Lord, thank you for the chance to spend time with my sons, guiding them through their childhoods. Thank also you for the lessons my father taught me, and especially for your instruction in so many different ways. Help me set a good example for my boys, remembering the example you set for us. Sometimes it can be so difficult to deal with disappointment, but never let me forget how your love never lets me down and that you promise ultimate victory. Your grace sustains me, and for that I am blessed. Amen.

Thursday, January 24, 2013

Empathy at the airport

Psalm 27:7-8, 13-14 (NIV)

Hear my voice when I call, Lord;
   be merciful to me and answer me.
My heart says of you, “Seek his face!”
   Your face, Lord, I will seek.

I remain confident of this:
   I will see the goodness of the Lord
   in the land of the living.
Wait for the Lord;
   be strong and take heart
   and wait for the Lord.
First things first, the flight took off as scheduled today. It was a little weird, after not having flown since July, to go through the exact same airport routine two consecutive mornings. All of the scenery was exactly the same, but all the players were different. There’s two guys seated right near us who say they were booked on yesterday’s canceled flight, but otherwise it looks to be full of people blissfully unaware of our struggles from Wednesday.

Among the new characters was a family we encountered on the train from the remote parking lot to the terminals. It was a mother traveling with her three young daughters. The mom looked to be a few years older than me, though her oldest daughter was easily a few years younger than Jack. The youngest was in a stroller but perhaps older than Charlie. Regardless, any time I see a parent herding around three children in my kids’ peer group, I’m immediately sympathetic.

As the train approached terminal two, the mother reminded her charges to stay close to her at all times, especially in the security line. As the doors opened, she struggled a bit with her rolling back and the youngest girl’s umbrella stroller. She ended up pushing the stroller with one hand — much harder than it looks with that model — and toting the bag with the other. I wondered why she didn’t put the oldest girl in charge of one or the other, then quickly considered if my kids could have been entrusted to do the same.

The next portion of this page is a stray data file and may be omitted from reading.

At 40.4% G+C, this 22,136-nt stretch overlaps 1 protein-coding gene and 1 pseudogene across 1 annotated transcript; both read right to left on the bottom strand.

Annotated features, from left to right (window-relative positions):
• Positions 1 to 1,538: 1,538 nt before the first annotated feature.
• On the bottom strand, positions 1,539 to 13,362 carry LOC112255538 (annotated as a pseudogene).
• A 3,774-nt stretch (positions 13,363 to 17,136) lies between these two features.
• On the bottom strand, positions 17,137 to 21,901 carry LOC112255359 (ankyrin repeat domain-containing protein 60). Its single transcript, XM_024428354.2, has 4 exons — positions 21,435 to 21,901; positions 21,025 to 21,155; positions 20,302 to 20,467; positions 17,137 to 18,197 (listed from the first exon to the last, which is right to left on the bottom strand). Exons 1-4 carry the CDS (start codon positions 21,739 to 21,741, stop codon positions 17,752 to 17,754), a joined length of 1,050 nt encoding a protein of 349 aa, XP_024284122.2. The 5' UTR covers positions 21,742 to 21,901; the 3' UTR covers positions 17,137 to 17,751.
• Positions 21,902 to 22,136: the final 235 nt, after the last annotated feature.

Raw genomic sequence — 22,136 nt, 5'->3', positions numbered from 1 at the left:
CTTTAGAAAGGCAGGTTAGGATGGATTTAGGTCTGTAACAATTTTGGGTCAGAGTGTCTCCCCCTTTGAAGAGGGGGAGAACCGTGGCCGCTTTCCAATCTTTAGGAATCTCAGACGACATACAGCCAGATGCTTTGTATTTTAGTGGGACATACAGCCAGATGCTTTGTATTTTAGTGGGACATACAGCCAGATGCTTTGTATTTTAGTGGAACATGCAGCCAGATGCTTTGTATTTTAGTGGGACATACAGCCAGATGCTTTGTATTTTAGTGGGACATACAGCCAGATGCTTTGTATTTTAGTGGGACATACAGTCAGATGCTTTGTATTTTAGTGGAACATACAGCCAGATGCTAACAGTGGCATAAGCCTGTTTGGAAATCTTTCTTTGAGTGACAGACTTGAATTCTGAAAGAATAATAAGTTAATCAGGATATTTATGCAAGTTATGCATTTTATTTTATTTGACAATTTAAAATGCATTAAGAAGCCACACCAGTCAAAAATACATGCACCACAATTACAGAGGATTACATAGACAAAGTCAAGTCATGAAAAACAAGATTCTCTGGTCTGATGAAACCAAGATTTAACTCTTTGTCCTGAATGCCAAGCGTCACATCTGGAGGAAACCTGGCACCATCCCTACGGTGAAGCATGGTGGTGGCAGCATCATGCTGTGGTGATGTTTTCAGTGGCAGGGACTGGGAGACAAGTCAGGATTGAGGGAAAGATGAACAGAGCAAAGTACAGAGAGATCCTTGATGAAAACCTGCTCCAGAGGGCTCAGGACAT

We were headed to terminal one, so as much as I felt pulled to help this woman get where she was going, I stayed on the train. I don’t know what happened when they got to the narrow escalators, but I have seen what happens with my kids on wide escalators during slow hours at a shopping mall, and it’s less than ideal. And we didn’t have a wheeled bag or a stroller.

Nor do I know how they managed while sending each child through the metal detector or body scanner, how the girls behaved while waiting at the gate, if they sat quietly on the plane. It’s likely she’d bought seats for just the older girls so all four of them were in the same row with the youngest taking up residence on someone’s lap. Envisioning myself sitting between Jack and Max (to keep the slapping and poking to a minimum) while also wrangling Charlie led me to the conclusion this family I observed was most likely flying out of extreme necessity and not casual desire.

I know millions of people fly every day, including thousands of children. The mother I observed clearly knew her way around an airport and had steeled herself with the resolve needed to soldier ahead, guarding her girls and getting to Point B as smoothly as possible. She did not appear in need of empathy, from me or anyone else. But still I found myself wanting to offer some sort of olive branch, even a simple sign of courtesy. When I’m traveling without my family, there is no “knowing glance” that conveys the message “I have three kids about their age and I’m hoping your day goes well. By the way, is there anything I can do for you in the four minutes we’re breathing the same air in this little train car?”